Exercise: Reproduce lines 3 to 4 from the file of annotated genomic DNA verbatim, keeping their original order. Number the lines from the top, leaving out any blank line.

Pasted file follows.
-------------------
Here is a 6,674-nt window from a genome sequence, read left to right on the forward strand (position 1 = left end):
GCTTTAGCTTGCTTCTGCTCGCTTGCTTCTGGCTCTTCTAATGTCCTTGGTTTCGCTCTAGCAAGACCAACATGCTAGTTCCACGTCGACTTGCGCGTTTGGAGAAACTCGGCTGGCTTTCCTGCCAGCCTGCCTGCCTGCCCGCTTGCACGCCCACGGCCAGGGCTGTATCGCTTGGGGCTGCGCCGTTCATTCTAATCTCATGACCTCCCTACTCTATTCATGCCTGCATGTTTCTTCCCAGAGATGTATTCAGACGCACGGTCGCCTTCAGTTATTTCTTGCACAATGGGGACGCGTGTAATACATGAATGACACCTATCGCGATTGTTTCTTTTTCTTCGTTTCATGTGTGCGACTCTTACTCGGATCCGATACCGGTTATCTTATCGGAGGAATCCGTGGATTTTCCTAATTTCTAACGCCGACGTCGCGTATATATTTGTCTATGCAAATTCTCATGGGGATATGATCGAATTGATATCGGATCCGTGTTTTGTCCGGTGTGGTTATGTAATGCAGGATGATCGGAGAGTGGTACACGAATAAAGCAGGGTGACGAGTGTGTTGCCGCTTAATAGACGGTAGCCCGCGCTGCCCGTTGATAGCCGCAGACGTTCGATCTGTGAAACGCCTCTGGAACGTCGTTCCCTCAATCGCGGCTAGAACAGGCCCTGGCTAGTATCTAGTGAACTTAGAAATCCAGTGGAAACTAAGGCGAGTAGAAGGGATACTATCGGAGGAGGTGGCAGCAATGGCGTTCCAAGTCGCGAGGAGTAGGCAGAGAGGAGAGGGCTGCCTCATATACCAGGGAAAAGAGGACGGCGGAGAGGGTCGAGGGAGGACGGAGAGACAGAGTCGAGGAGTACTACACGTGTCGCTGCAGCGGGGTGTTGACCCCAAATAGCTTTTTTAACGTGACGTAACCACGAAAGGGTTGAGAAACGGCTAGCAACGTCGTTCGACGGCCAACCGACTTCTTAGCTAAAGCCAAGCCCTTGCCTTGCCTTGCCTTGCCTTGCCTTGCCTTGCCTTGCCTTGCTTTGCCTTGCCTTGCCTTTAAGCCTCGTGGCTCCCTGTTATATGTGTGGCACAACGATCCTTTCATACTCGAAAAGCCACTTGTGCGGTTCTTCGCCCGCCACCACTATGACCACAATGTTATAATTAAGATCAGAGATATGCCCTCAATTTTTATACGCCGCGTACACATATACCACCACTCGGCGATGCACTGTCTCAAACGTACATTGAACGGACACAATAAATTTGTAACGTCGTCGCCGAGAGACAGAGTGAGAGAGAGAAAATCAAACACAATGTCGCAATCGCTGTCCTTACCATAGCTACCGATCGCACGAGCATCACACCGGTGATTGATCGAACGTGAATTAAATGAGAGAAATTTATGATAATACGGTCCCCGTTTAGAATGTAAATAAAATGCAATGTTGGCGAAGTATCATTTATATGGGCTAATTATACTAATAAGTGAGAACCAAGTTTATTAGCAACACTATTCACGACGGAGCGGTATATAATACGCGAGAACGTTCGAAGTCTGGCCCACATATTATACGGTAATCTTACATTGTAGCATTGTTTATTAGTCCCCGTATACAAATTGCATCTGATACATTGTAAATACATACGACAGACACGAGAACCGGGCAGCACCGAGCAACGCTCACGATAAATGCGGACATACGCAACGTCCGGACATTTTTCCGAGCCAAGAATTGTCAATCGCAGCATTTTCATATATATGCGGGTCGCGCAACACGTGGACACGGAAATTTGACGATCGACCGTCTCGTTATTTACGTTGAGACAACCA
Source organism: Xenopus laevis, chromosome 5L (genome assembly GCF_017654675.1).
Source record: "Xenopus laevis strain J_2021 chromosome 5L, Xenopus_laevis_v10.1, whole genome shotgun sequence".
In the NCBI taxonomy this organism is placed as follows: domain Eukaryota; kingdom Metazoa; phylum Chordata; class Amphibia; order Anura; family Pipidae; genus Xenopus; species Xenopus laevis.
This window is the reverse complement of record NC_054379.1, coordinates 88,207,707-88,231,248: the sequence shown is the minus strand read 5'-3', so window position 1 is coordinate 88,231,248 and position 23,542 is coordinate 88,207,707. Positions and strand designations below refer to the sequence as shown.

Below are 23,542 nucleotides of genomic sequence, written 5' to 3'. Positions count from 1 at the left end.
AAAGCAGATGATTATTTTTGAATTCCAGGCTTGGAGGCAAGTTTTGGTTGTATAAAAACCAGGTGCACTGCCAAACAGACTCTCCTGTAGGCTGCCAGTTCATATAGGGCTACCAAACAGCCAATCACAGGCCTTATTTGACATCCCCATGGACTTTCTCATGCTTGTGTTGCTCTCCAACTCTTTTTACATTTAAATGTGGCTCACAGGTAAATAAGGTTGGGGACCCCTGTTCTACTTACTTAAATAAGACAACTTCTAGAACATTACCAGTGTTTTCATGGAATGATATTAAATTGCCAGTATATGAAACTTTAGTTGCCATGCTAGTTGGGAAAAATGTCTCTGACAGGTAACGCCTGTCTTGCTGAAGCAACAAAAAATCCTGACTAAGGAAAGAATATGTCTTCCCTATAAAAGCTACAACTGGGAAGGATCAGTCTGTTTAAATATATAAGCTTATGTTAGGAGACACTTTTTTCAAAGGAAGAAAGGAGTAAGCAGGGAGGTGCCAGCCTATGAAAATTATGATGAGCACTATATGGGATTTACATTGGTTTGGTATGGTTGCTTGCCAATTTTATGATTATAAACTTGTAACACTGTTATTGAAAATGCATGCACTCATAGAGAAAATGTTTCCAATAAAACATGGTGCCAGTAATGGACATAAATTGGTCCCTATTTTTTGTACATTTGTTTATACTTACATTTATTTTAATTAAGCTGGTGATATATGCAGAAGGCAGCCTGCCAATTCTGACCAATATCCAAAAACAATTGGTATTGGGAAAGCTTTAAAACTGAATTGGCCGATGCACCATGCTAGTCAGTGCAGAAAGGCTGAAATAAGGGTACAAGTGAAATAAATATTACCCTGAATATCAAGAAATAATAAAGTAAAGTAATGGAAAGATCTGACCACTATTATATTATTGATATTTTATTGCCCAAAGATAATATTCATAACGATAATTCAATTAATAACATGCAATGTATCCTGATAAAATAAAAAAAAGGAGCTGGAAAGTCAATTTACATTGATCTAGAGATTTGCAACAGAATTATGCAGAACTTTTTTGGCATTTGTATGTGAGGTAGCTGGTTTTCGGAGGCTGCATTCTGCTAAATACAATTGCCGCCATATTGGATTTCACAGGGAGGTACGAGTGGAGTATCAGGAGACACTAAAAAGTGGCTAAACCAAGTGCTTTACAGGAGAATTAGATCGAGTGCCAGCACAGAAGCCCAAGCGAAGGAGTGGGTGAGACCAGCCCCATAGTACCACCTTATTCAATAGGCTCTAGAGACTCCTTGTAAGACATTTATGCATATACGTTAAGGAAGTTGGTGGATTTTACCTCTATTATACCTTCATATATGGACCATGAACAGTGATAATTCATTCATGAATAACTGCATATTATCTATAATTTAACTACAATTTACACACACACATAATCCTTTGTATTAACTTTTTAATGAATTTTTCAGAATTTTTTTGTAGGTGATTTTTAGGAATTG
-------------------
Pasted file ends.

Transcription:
Source organism: Xenopus laevis, chromosome 5L (genome assembly GCF_017654675.1).
Source record: "Xenopus laevis strain J_2021 chromosome 5L, Xenopus_laevis_v10.1, whole genome shotgun sequence".